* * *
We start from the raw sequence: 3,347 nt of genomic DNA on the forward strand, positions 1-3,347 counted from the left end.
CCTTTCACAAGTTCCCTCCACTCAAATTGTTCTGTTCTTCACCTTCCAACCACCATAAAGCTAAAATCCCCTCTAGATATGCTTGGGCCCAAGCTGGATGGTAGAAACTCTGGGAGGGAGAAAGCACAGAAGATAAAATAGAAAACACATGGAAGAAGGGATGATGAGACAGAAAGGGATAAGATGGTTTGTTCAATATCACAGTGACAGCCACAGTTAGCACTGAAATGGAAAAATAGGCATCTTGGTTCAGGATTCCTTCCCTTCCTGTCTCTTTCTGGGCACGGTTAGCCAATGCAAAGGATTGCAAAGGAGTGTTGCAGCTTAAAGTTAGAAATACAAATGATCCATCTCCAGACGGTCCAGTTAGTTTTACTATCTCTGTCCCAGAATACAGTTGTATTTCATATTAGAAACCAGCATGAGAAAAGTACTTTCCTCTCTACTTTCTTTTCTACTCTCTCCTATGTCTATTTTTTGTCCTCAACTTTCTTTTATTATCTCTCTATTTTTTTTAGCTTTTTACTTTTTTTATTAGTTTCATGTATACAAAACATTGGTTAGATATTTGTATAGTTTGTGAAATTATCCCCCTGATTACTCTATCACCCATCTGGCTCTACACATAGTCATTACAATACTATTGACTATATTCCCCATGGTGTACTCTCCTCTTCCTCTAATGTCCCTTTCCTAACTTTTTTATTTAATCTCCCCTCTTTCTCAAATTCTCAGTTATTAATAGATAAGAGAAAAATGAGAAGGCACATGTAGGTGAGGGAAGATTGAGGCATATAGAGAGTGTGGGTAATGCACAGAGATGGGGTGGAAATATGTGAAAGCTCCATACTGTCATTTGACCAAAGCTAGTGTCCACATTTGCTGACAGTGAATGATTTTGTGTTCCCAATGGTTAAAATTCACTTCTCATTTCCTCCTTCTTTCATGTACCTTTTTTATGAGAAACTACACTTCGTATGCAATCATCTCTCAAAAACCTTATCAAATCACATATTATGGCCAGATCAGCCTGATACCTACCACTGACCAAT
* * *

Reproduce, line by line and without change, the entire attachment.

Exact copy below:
We start from the raw sequence: 3,347 nt of genomic DNA on the forward strand, positions 1-3,347 counted from the left end.
CCTTTCACAAGTTCCCTCCACTCAAATTGTTCTGTTCTTCACCTTCCAACCACCATAAAGCTAAAATCCCCTCTAGATATGCTTGGGCCCAAGCTGGATGGTAGAAACTCTGGGAGGGAGAAAGCACAGAAGATAAAATAGAAAACACATGGAAGAAGGGATGATGAGACAGAAAGGGATAAGATGGTTTGTTCAATATCACAGTGACAGCCACAGTTAGCACTGAAATGGAAAAATAGGCATCTTGGTTCAGGATTCCTTCCCTTCCTGTCTCTTTCTGGGCACGGTTAGCCAATGCAAAGGATTGCAAAGGAGTGTTGCAGCTTAAAGTTAGAAATACAAATGATCCATCTCCAGACGGTCCAGTTAGTTTTACTATCTCTGTCCCAGAATACAGTTGTATTTCATATTAGAAACCAGCATGAGAAAAGTACTTTCCTCTCTACTTTCTTTTCTACTCTCTCCTATGTCTATTTTTTGTCCTCAACTTTCTTTTATTATCTCTCTATTTTTTTTAGCTTTTTACTTTTTTTATTAGTTTCATGTATACAAAACATTGGTTAGATATTTGTATAGTTTGTGAAATTATCCCCCTGATTACTCTATCACCCATCTGGCTCTACACATAGTCATTACAATACTATTGACTATATTCCCCATGGTGTACTCTCCTCTTCCTCTAATGTCCCTTTCCTAACTTTTTTATTTAATCTCCCCTCTTTCTCAAATTCTCAGTTATTAATAGATAAGAGAAAAATGAGAAGGCACATGTAGGTGAGGGAAGATTGAGGCATATAGAGAGTGTGGGTAATGCACAGAGATGGGGTGGAAATATGTGAAAGCTCCATACTGTCATTTGACCAAAGCTAGTGTCCACATTTGCTGACAGTGAATGATTTTGTGTTCCCAATGGTTAAAATTCACTTCTCATTTCCTCCTTCTTTCATGTACCTTTTTTATGAGAAACTACACTTCGTATGCAATCATCTCTCAAAAACCTTATCAAATCACATATTATGGCCAGATCAGCCTGATACCTACCACTGACCAAT